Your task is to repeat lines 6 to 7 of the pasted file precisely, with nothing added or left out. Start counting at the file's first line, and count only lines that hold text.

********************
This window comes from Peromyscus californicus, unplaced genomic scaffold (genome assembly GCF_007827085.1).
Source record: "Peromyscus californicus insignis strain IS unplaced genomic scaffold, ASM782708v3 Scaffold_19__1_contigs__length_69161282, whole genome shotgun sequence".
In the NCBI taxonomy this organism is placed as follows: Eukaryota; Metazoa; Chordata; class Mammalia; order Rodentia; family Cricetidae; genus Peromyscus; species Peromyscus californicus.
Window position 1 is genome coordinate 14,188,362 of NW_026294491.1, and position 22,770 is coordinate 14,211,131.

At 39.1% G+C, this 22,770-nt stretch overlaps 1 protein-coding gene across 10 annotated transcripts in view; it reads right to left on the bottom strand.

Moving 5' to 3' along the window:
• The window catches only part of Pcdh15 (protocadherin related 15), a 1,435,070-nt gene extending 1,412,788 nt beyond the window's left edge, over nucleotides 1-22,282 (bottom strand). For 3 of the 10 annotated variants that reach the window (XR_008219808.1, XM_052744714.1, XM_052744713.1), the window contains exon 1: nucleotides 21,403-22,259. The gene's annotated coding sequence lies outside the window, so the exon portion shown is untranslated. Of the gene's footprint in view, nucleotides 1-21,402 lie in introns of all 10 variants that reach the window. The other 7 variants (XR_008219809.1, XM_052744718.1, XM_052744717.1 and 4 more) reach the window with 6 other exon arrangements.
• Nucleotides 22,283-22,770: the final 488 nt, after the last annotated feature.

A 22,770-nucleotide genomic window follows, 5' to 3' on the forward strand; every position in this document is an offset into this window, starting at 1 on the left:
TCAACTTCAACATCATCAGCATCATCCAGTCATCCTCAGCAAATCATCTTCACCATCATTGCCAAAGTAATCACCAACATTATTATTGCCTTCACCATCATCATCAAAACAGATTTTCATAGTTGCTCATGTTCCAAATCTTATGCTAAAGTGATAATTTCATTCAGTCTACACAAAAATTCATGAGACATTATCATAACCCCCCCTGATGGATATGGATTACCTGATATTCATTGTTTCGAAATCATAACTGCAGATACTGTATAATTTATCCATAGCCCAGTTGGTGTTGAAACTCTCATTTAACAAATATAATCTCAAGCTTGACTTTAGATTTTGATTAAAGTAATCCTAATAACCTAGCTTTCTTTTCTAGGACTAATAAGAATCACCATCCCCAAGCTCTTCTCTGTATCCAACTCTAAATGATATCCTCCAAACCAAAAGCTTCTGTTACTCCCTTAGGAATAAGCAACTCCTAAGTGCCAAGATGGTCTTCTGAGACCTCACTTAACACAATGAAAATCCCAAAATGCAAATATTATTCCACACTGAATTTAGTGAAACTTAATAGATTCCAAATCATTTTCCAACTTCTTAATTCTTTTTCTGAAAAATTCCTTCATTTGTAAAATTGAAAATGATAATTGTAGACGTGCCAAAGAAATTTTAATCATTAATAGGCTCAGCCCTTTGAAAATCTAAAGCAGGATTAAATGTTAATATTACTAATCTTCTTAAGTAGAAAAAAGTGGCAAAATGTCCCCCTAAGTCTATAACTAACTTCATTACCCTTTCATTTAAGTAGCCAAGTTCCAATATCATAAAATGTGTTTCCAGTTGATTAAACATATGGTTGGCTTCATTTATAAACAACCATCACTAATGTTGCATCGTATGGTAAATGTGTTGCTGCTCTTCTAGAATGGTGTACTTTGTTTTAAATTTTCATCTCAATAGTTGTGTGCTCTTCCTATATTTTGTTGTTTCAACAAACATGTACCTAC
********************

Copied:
Moving 5' to 3' along the window:
• The window catches only part of Pcdh15 (protocadherin related 15), a 1,435,070-nt gene extending 1,412,788 nt beyond the window's left edge, over nucleotides 1-22,282 (bottom strand). For 3 of the 10 annotated variants that reach the window (XR_008219808.1, XM_052744714.1, XM_052744713.1), the window contains exon 1: nucleotides 21,403-22,259. The gene's annotated coding sequence lies outside the window, so the exon portion shown is untranslated. Of the gene's footprint in view, nucleotides 1-21,402 lie in introns of all 10 variants that reach the window. The other 7 variants (XR_008219809.1, XM_052744718.1, XM_052744717.1 and 4 more) reach the window with 6 other exon arrangements.